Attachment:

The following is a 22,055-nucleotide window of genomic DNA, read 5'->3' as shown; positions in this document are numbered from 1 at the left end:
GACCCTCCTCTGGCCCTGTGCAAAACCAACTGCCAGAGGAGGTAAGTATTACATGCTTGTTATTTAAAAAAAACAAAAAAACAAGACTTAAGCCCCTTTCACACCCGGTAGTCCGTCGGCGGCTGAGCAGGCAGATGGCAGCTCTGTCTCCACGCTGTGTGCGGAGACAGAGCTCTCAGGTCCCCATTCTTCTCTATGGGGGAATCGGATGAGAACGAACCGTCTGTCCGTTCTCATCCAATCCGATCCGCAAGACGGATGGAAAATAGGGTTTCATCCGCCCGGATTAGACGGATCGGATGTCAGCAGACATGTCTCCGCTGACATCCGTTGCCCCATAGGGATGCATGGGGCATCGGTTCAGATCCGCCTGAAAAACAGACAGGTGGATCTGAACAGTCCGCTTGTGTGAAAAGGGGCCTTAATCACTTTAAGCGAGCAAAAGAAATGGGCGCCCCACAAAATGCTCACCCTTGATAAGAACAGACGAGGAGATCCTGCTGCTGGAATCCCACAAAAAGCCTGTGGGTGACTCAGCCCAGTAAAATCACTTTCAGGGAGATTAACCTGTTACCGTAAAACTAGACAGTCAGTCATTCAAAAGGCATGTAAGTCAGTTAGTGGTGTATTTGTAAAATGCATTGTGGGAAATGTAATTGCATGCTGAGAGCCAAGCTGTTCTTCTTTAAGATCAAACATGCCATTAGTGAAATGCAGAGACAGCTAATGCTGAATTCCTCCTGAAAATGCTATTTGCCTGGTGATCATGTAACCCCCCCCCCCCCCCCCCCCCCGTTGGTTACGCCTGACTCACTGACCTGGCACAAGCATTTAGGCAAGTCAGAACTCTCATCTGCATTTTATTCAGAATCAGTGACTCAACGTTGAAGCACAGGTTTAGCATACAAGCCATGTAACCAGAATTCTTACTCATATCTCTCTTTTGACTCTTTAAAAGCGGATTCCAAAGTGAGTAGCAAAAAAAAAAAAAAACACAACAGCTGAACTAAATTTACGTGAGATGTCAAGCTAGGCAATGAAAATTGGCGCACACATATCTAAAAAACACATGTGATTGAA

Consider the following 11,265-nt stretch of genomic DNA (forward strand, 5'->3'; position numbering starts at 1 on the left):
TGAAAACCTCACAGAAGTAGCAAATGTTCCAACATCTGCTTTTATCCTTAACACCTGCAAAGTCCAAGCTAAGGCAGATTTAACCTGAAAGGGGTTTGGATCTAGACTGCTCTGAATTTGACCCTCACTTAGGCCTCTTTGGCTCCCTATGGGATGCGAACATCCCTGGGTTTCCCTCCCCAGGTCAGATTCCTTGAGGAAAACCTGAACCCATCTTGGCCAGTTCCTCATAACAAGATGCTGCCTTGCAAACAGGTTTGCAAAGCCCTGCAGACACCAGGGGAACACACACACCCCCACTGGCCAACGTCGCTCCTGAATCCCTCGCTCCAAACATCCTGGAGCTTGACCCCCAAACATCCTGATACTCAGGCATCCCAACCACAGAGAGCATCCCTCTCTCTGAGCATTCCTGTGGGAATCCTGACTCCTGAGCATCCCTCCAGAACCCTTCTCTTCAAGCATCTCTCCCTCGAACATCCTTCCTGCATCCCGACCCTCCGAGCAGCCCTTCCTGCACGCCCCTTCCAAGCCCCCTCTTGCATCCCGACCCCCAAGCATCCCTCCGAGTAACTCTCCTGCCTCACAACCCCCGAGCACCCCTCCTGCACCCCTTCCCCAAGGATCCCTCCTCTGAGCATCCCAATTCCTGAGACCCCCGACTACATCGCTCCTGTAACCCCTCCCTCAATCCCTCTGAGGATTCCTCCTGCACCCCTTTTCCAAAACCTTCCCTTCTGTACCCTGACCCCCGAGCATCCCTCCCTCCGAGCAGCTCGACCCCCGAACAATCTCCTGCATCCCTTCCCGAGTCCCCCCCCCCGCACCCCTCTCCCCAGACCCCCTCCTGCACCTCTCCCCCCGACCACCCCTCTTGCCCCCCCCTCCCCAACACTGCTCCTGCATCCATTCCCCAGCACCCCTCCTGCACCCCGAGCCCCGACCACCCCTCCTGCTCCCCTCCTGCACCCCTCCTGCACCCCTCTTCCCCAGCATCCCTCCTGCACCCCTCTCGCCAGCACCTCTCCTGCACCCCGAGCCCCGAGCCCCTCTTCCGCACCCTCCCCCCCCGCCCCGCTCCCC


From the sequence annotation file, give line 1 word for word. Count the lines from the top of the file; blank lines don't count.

The following is a 22,055-nucleotide window of genomic DNA, read 5'->3' as shown; positions in this document are numbered from 1 at the left end: